Marsha’s live was cut short in July of 1992. A few hours after the Pride March on July 6th, her body was found floating in the Hudson River near the Christopher Street piers. The police dismissed it as a suicide, but everyone who knew her argued that was impossible. There had been no indication she was suicidal. What they did know was that she was harassed shortly before she was found dead. Friends rallied to have her death investigated, but the case was closed. In 2012, Mariah Lopez lobbied to reopen the case and won. The New York police department reopened the case as a possible homicide2012. Unfortunately, I can find lots of info about the reopening of the case but nothing about any results. As far as I can tell, the case is still open and unsolved.

Marsha was a champion of trans rights and a guardian angel for the cast off runaways she found in the West Village. There are amazing stories of her vibrant personality and her endless generosity. While not without her demons, she made a big different in the lives of many and continues to be an inspiration long after her death.

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History of the Pride Flag

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By РадужныйФлагКопия2.png: *Rainbow_flag_breeze.jpg: Benson Kua from Toronto, Canada derivative work: Ligth Mehanist (talk) derivative work: Hotshot977 (РадужныйФлагКопия2.png) [CC BY-SA 2.0 (http://creativecommons.org/licenses/by-sa/2.0)], via Wikimedia Commons

By РадужныйФлагКопия2.png via Wikimedia Commons

I remember getting ready to join my friends for my first Pride parade viewing. It’s something I’ve always wanted to do but never seemed to get around to. This time I was invited by a group of friends, which is so much more fun than just going by myself. Everyone was going to dress up in bright rainbow inspired outfits; tutus, striped stockings, t-shirts, wigs, sunglasses, et al. Gothy me took one look in my wardrobe and made a dreadful discovery… I hadn’t a stitch of bright colored clothing and the idea of wearing anything bright and cheerful was downright terrifying.

But it’s Pride so I acquiesced. I went to the store and bought rainbow colored fishnet tights and wore my red Sex Geek t-shirt. That was an explosion of color for me.

I had a great time even though it was insanely crowded. There were fun floats, dazzling dancers, and significant supporters. It was great to see political figures; a few celebrities and proud parents along with the LGBT community celebrate with what seemed like the longest parade I had ever witnessed. I wonder how many of those Pride revelers knew the significance and history of the colors they were wearing. It’s not just about glitter eye shadow, rainbow tights, and tutus. The Pride flag has a history and there is meaning to the colors.

The original flag first flew in the Gay Freedom Day Parade in San Francisco on June 25th, 1978. Gay Pride parades had been around for 8 years at this point, starting with the parade on Christopher Street Liberation Day commemorating the Stonewall Riots of the previous year. Gilbert Baker wanted to create flags for the parade but found there really wasn’t a symbol for the movement yet. He came up with the idea of a rainbow to represent all the different gender, nationalities, and races as well as representing the beauty and magic of nature. Baker was influenced by the “Flag of the Human Race” that was popular during world peace demonstrations in the 60’s. It’s also been said he was inspired by the song “Over the Rainbow” Baker learned how to sew to make his own outfits for his drag performances. He brought together 30 volunteers who hand dyed and stitched together the first two flags in the attic of the Gay Community Center.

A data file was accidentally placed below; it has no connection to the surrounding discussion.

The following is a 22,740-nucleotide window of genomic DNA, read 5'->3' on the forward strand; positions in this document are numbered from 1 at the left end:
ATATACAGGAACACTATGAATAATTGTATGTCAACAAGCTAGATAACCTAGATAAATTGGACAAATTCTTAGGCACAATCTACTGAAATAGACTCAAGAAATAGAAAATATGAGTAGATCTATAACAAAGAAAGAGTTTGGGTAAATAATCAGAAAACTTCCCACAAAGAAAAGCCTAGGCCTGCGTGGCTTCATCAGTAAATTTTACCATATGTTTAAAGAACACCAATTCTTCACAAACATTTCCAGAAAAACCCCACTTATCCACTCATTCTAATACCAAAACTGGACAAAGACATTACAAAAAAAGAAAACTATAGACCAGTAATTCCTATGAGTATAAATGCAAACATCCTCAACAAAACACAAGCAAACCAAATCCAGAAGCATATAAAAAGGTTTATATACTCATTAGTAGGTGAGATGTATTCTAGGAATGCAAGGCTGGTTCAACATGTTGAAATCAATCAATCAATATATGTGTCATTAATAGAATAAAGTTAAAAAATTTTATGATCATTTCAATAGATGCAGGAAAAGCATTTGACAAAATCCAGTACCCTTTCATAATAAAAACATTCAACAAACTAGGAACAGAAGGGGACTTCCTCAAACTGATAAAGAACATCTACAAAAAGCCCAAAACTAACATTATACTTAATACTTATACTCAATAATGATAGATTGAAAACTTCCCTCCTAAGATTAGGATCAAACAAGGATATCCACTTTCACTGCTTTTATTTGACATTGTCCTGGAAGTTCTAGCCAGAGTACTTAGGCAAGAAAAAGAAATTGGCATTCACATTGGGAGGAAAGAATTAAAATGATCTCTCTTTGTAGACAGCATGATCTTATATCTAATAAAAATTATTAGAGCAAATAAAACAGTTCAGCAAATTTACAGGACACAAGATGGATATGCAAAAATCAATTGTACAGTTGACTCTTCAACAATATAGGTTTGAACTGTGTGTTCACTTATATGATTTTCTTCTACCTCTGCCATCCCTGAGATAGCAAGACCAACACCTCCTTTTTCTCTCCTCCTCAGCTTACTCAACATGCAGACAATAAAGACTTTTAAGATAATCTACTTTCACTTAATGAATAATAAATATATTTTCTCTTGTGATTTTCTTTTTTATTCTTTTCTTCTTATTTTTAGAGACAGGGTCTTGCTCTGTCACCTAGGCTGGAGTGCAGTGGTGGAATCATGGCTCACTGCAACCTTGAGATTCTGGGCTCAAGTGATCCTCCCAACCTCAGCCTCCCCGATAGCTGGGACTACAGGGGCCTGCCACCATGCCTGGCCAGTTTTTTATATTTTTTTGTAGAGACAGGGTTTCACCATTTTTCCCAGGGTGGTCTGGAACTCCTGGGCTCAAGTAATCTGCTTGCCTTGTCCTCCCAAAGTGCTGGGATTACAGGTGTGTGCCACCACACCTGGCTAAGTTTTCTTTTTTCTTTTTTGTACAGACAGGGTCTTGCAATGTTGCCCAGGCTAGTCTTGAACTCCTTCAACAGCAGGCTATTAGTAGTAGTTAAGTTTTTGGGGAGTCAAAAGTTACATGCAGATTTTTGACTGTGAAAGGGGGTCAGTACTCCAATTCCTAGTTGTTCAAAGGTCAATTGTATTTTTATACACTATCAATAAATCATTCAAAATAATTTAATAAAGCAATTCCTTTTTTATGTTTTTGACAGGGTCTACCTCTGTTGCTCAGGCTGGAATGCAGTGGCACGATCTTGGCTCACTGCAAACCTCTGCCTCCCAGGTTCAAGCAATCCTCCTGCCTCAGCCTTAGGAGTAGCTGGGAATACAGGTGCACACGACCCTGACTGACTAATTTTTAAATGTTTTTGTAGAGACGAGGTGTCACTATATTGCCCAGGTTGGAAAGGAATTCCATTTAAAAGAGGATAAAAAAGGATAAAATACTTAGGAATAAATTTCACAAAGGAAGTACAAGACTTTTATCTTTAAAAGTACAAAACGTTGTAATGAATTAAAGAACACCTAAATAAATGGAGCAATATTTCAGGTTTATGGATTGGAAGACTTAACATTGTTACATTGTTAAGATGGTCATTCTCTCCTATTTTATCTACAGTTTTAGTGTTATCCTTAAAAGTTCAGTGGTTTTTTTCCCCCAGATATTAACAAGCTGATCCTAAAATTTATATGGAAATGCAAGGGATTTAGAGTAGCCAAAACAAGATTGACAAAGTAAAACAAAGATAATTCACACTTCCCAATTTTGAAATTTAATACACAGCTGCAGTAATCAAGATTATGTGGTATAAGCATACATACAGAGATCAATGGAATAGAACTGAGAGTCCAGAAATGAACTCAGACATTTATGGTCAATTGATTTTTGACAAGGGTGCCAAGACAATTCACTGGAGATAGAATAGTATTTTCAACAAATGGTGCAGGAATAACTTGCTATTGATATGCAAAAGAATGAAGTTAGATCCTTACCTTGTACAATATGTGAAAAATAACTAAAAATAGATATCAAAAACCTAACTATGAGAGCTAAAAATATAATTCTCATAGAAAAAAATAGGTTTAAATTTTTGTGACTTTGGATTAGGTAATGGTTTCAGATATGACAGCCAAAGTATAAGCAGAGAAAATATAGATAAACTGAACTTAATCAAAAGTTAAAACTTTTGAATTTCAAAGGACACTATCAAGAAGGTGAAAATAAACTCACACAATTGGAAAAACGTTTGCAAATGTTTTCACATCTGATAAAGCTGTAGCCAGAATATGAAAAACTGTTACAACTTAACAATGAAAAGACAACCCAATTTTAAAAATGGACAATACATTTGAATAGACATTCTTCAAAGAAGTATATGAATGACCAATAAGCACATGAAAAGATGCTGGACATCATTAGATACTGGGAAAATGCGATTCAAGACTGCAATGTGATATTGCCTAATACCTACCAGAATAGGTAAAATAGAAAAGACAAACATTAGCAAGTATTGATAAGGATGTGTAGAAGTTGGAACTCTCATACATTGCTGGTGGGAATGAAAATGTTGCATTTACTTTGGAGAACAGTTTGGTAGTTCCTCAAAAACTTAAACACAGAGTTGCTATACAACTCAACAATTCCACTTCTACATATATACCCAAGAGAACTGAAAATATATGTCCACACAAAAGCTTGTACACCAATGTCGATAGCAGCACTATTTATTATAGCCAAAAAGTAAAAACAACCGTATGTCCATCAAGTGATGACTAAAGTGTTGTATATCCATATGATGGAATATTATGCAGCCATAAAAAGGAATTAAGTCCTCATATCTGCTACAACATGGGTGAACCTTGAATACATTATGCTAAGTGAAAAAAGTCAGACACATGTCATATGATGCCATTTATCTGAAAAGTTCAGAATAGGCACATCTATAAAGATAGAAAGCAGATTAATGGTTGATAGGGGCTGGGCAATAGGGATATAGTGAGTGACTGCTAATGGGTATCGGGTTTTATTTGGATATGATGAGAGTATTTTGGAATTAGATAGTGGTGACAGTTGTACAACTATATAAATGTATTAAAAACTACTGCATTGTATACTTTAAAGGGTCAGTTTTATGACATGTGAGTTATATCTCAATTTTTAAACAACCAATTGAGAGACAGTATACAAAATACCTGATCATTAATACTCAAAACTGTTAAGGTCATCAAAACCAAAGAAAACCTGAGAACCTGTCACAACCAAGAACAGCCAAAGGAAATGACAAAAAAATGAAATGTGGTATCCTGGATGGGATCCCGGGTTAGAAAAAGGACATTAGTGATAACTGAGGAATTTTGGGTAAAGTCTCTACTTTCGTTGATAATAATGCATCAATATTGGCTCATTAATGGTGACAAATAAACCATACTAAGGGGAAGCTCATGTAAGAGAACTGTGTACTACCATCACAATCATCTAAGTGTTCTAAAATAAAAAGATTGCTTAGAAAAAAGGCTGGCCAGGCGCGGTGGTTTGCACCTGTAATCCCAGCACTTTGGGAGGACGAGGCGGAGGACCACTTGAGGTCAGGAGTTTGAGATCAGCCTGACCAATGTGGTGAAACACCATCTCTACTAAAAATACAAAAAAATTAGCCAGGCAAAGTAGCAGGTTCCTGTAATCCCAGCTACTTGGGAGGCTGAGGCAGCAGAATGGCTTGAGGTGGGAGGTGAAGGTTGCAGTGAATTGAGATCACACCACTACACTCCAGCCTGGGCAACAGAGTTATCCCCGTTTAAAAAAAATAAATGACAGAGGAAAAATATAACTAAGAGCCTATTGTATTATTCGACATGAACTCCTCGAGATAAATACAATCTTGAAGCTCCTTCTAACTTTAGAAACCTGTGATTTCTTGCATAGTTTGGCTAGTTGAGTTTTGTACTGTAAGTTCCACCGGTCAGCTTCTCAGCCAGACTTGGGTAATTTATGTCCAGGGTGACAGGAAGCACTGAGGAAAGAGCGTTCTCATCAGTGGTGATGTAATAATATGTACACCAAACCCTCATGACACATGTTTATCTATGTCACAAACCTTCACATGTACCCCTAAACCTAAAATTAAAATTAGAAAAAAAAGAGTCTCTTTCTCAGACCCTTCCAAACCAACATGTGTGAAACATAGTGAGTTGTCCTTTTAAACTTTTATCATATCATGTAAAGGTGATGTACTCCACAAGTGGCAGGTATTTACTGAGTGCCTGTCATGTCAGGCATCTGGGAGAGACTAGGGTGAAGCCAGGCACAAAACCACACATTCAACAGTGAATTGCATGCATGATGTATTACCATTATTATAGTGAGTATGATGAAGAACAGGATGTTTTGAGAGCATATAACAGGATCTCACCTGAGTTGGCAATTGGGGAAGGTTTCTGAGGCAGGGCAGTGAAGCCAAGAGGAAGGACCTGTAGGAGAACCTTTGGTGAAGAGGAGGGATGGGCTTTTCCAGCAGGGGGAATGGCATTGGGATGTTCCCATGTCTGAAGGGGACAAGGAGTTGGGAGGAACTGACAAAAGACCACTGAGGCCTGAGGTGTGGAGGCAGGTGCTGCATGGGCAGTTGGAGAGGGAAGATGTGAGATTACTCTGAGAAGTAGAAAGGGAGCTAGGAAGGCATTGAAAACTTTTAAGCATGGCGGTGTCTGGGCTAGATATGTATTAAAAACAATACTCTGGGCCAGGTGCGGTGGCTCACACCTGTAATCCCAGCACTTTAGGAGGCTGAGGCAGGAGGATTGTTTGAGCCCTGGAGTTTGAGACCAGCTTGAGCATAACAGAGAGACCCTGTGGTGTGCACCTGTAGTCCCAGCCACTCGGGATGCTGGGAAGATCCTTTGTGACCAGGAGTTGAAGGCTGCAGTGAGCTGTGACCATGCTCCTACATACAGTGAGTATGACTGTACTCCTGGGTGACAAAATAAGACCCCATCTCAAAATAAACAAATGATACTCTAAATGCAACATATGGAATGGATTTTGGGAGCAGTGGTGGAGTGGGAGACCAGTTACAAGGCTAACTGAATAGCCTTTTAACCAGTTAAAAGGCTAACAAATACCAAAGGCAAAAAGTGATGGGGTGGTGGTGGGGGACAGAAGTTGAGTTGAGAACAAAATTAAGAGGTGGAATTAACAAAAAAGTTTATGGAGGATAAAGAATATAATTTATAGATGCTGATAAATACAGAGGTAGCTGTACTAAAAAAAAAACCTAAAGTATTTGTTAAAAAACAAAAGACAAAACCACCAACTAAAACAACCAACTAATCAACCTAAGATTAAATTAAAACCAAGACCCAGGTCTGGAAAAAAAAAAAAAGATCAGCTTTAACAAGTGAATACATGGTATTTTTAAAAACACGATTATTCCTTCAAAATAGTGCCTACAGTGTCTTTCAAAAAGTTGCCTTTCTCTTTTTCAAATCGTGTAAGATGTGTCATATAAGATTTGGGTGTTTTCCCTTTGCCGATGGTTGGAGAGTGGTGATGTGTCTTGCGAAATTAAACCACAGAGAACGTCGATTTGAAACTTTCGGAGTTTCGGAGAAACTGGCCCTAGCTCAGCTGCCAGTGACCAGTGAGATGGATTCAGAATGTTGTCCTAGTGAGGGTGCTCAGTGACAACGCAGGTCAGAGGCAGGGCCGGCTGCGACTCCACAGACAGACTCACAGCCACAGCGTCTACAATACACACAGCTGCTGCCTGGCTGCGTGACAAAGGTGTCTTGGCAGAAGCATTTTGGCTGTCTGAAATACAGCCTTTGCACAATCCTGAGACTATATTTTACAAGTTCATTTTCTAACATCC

The first flag comprised of 8 colors, each imbued with a meaning. They are; hot pink – sexuality, red – life, orange – healing, yellow – sunlight, green – nature, turquoise – magic/art, indigo/blue – serenity/harmony, and violet – spirit. Baker then started working at the Paramount Flag Company where he convinced them to manufacture the new Pride flag. It became very popular, especially after the assassination of Harvey Milk in November of 1978. Paramount dropped the hot pink when fabric in the color was unavailable. In 1979, the turquoise strip was eliminated when the flag was hung from Market Street lampposts. They thought three colors on each side looked better than having the pole split the odd numbered stripe down the middle. The Indigo stripe was also changed to royal blue at this time. The flag has remained in this configuration ever since and is traditionally flown horizontally with the red stripe on top

Baker created two mile-long flags to commemorate the anniversaries of Stonewall and the original flag. On the 25th anniversary of the Stonewall Riots the mile long, 30-foot wide flag consisting of the original eight colors stretched down Manhattan’s First Avenue. It was even confirmed by the Guinness Book of World Records to be the largest flag in the world. That flag would be dismantled and given to sponsors and activists. In 2003, an 8,0000 foot flag, 15 feet wide, was unfurled in Key West at the “Rainbow 25 and PrideFest” for the 25th anniversary of the first pride flag.

Today the Pride flag is flown all over the world. I hope you remember all the thought that went into this icon when you don your rainbow top hat, knee socks, and booty shorts. A great deal of suffering and strife is behind those bright colors. What’s wonderful about the flag and the overall feeling at Pride parades is that for a day we joyously celebrate life and freedom of expression while remembering the sadness and pain that many have experienced in the history of the movement.